The USA's Department of Homeland Security (DHS) is expected to initiate a DNA testing pilot programme this week at the USA-Mexico border, in efforts to verify genetic relationships within families entering the USA.
This programme employs rapid DNA testing technology, which will be used to process DNA from cheek swabs in about 90 minutes. The pilot programme will take place at two border locations and run for two to three weeks.
A DHS official told CNN that: 'An individual consenting to DNA testing will be instructed to swab his or her own cheeks, while being observed by agents and qualified technicians supplied by the vendor.
'The adult will then be instructed to swab the cheeks of his or her claimed child.'
The pilot programme is being launched amid a more than threefold increase in the number of adults with unrelated children fraudently posing as a family unit, according to the DHS. Immigration officials have also reported that last year they identified 3100 individuals who lied about being part of a family or claimed that someone who was over the age of 18 was a minor.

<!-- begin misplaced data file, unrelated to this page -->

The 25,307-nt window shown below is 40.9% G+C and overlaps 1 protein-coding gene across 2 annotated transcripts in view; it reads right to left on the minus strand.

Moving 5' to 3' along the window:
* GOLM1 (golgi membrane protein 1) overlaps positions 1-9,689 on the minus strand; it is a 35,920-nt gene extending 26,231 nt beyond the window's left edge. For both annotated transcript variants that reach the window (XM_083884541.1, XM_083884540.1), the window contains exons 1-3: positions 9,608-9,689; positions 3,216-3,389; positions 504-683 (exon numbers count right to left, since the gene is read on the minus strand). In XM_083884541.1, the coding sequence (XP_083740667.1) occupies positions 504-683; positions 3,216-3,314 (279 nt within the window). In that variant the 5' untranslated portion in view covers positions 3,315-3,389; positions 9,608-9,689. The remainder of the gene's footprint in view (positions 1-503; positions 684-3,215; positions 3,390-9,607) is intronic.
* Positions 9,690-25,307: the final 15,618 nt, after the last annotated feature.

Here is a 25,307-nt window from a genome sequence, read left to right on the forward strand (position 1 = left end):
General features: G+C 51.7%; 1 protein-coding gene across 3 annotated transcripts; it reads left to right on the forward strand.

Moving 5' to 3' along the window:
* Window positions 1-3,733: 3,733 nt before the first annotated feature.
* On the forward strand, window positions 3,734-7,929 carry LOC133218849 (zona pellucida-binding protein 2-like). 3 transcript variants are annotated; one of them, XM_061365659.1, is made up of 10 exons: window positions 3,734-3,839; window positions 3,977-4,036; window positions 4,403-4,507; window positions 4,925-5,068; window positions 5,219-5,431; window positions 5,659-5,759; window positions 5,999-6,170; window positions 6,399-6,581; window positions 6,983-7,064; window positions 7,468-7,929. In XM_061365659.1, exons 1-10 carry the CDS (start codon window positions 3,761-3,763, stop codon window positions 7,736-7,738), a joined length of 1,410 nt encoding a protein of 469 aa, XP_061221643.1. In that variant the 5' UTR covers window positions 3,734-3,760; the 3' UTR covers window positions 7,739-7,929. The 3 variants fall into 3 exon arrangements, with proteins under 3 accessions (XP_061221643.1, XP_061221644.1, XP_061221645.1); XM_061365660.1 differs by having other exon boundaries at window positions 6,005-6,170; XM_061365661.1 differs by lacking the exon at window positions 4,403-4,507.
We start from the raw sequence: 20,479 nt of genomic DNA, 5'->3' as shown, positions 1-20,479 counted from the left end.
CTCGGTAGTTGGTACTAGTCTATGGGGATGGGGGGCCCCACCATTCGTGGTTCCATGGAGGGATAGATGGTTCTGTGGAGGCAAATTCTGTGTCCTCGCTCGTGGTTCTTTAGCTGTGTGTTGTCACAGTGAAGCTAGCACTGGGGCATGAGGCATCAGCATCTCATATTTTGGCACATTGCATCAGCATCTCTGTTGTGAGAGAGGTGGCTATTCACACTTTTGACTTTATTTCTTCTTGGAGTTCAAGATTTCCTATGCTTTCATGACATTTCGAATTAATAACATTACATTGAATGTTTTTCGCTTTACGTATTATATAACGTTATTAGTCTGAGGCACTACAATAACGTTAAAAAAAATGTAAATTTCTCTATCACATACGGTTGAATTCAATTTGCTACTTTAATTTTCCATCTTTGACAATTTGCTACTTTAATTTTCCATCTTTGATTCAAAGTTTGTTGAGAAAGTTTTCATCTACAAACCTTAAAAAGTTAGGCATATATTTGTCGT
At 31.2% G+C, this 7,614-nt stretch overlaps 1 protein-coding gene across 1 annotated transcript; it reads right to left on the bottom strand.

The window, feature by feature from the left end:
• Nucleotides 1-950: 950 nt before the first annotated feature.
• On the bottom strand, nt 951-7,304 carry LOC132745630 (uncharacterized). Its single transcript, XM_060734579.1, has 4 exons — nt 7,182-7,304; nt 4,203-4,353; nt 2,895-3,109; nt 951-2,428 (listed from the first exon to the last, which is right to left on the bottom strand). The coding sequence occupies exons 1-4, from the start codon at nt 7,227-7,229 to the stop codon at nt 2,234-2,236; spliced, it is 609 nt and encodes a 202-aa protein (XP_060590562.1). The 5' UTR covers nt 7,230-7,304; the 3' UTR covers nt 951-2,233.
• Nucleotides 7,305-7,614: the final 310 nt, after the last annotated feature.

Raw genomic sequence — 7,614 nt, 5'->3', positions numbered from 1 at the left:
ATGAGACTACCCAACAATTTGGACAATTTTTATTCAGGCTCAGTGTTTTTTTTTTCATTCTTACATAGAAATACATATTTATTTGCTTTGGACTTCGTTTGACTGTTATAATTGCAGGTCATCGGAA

An agreement called the Flores settlement currently restricts the detainment of families with children to 20 days. Government officials have said that children are being exploited on the basis of this settlement agreement.
Kirstjen Nielsen, the former Secretary of Homeland Security, said: 'Smugglers and traffickers have caught on, advertising a "free ticket" into America. As a result, the flow of families and children has become a flood. Cases of "fake families" are popping up everywhere. And children are being used as pawns.
'In fact, we have uncovered "child recycling rings", truly, child re-victimisation rings, a process by which innocent children are used multiple times to help aliens gain illegal entry. As a nation we cannot stand for this.'
The testing will be voluntary and the information obtained from the tests will not be stored by the DHS or any other federal agencies. However, some have raised concerns that this form of DNA testing raises serious issues.
Vera Eidelman, an attorney with the American Civil Liberties Union's Speech, Privacy and Technology Project, said: 'This is yet another example of the Trump administration seeking to intimidate and deter asylum seekers.
'The government claims it does not plan to store or share the information collected from these intrusive and coercive tests for now, but the fact that it is even building out this surveillance infrastructure - using the pretext of the border - should trouble us all.'